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Short term reforms Robert Hickson Apr 09

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Len Cook, President of the New Zealand Institute of Public Administration, recently criticised the New Zealand fetish for haphazard structural change in the public service. He noted that it undermines the need for continual learning and a culture of continuous improvement. It’s not that change may not be necessary, but that structural change should follow good analysis (as seems to be the case in Australia with their Moran Review).

He also noted the substantial societal, economic and environmental changes underway, and the need for the public service to have the capabilities, mechanisms and people to help address these challenges and opportunities. This picks up on the themes explored in Victoria University’s Institute of Policy Studies’ Future State report released in 2010. Future State noted the increasing instability and diversity in the world and New Zealand, and the consequent rise in unpredictability. They identified four main challenges facing the Public Service:

  • Affordability;
  • Complicated problems involving many players;
  • A more diverse and differentiated population; and
  • A world of faster, less-predictable change.

The recent restructures (and those proposed) don’t seem to take much if any account of these issues. Most of the changes are about reducing costs and improving the efficiency of the public service. As Len Cook noted, there is usually no evaluation after the fact about whether these changes have saved money and resulted in greater efficiency. Colin James commented that what is lacking when this Government talks about public sector reform  is effectiveness — are we getter better services and policy advice from these changes? Effectiveness matters more than efficiency to the public.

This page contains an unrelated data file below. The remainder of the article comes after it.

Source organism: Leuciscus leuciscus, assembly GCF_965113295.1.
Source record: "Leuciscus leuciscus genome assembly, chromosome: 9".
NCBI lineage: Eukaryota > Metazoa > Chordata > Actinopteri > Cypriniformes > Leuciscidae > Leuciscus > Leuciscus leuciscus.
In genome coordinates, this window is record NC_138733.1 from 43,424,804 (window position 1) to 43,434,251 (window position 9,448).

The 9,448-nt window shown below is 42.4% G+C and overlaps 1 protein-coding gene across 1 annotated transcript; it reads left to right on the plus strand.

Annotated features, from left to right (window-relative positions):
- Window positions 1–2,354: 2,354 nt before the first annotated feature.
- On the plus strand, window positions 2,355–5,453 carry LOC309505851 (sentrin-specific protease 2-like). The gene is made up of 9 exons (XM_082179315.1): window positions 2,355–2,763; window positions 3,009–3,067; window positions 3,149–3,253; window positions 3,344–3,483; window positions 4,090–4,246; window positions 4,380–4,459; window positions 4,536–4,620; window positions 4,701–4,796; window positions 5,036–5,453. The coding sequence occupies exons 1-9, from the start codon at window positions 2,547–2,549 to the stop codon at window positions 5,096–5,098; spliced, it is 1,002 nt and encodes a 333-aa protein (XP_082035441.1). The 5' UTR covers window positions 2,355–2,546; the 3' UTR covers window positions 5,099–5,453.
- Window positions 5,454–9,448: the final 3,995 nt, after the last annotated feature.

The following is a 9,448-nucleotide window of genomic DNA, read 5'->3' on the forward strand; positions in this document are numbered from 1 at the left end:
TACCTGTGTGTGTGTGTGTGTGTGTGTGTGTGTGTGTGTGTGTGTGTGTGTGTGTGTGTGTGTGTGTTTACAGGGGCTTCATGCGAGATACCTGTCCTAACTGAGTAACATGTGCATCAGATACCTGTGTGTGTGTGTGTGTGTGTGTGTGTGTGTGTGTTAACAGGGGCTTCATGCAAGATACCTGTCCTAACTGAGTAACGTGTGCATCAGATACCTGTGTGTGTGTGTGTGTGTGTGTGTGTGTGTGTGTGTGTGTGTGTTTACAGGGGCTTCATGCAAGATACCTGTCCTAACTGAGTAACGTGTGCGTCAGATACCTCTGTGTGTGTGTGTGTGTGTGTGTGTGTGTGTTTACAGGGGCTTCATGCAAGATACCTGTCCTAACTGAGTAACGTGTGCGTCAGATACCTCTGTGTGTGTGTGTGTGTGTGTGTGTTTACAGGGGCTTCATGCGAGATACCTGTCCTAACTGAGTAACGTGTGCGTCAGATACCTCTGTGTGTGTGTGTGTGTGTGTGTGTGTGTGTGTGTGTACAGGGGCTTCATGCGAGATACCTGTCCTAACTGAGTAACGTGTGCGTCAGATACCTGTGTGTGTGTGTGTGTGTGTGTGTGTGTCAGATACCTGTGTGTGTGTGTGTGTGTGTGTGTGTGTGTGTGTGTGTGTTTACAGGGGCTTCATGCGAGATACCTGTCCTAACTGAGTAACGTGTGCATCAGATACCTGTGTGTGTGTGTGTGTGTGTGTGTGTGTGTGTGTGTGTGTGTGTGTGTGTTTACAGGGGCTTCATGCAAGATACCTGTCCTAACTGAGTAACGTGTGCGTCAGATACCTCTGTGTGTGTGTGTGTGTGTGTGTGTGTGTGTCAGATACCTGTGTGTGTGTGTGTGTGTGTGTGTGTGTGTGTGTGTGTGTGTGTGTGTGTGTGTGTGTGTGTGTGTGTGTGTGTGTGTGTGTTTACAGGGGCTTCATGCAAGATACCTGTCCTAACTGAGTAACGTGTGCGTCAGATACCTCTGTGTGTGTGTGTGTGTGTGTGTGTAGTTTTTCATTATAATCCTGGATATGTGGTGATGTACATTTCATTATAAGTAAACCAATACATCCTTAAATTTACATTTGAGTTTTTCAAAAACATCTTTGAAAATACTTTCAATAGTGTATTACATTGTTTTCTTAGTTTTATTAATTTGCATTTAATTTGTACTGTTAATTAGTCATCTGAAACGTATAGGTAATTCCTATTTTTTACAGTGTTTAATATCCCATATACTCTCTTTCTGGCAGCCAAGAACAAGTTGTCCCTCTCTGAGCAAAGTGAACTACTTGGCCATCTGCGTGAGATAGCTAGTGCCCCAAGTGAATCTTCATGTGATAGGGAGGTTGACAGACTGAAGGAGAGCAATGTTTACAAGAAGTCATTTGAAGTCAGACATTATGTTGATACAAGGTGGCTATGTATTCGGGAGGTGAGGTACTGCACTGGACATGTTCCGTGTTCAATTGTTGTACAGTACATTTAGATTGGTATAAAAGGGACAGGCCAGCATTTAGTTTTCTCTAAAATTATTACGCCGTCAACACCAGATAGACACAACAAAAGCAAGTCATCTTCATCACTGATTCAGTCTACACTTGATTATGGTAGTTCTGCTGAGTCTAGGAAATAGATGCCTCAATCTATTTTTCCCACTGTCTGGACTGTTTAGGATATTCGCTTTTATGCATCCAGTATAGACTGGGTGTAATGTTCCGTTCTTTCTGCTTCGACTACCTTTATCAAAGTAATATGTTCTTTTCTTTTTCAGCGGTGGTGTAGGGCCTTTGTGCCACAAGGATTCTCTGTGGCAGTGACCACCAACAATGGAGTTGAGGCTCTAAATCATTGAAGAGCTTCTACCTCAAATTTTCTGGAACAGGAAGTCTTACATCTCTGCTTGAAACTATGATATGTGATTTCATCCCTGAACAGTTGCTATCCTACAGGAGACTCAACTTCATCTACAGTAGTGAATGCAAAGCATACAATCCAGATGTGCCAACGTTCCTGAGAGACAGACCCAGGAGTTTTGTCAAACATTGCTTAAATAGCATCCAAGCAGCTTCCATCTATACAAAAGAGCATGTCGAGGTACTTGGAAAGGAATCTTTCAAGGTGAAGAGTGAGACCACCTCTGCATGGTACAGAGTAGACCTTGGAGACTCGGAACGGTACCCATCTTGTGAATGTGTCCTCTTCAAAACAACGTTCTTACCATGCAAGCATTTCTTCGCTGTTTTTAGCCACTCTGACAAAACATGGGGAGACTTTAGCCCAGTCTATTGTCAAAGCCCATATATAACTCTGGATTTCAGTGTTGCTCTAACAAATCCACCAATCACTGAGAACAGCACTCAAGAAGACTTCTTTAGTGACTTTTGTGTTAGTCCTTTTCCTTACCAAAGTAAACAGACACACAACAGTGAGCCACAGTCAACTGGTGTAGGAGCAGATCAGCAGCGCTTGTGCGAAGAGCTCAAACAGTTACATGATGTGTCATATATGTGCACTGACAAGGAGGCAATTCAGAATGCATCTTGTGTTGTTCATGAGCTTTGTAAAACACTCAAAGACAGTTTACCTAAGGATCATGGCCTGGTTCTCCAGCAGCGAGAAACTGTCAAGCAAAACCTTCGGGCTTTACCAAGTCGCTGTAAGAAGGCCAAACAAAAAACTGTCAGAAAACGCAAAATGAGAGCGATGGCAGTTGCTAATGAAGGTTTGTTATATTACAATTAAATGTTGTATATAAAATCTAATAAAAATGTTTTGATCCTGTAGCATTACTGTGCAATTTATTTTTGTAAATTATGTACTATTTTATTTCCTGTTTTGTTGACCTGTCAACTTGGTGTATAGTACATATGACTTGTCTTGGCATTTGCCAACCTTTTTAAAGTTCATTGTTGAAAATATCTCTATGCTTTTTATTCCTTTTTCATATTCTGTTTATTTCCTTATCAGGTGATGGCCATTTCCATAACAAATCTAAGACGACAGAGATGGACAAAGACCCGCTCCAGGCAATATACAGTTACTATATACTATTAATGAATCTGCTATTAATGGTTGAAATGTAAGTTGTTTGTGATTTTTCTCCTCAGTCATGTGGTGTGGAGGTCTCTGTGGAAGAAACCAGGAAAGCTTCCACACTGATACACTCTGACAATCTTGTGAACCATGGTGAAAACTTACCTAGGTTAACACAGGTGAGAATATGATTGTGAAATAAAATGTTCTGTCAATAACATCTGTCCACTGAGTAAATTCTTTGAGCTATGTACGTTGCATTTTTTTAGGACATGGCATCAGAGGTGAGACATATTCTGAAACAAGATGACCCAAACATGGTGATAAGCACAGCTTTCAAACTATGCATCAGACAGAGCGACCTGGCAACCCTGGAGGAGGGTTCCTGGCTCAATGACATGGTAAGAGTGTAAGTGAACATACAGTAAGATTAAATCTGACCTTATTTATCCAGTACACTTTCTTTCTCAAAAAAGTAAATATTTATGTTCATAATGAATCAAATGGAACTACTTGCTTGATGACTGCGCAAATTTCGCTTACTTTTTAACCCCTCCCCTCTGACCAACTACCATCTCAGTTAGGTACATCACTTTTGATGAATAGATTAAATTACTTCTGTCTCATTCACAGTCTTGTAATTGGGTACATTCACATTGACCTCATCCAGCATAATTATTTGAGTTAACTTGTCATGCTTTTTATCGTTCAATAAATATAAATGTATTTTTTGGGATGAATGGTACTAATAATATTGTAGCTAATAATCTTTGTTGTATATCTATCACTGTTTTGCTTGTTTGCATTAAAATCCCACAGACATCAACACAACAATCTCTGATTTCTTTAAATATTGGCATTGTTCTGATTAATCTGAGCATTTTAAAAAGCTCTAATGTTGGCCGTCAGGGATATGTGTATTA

Some Ministers seem keen on remodelling the public sector along private sector lines and introducing greater top down command and control. However, this is often a selective exercise. A KPMG international study [PDF] noted that the public sector devotes considerably less emphasis on staff development than the private sector. As KPMG note, politicians favour the short term quick fix approach and ignore the longer term strategic changes that are required.

Types of Public Sector Reforms. Source: KPMG (2009) "Tough choices ahead"

Types of Public Sector Reforms. Source: KPMG (2009) "Tough choices ahead"

As the Future State papers note, as problems become more complex, top down approaches are less likely to succeed.

Reducing staff is the quick and easy option for reducing costs, but it doesn’t always make the organization more profitable or effective. Bloomsberg Businessweek has noted that many firms have realised that they have cut too deep into their workforce and are now rehiring. Zeynip Ton, writing in the Harvard Business Review, notes that retailers need to invest more in their employees. Unsurprisingly, there is not an inverse relationship between staff payroll and profitability. Some firms that pay their staff more and employ more people generate substantially more profit than lower cost competitors. Zeynip also notes that the quality of the work not just the number of jobs within firms is critical to success. James Surowiecki picks up these ideas in the March 26 edition of the New Yorker.

While the public sector isn’t directly comparable to the private sector, some of the basics are the same. Sure more routine work can now be outsourced or undertaken by computers. But the competence and quality of staff matters as much within government departments as in firms, as the recent criticisms about proposed changes at MFAT illustrate. Sadly, other departments don’t seem to be able to make the same point as effectively.

Reform in the public sector is necessary to meet emerging challenges and opportunities, but the government is taking a short term view that means we will not have the public service that we need.

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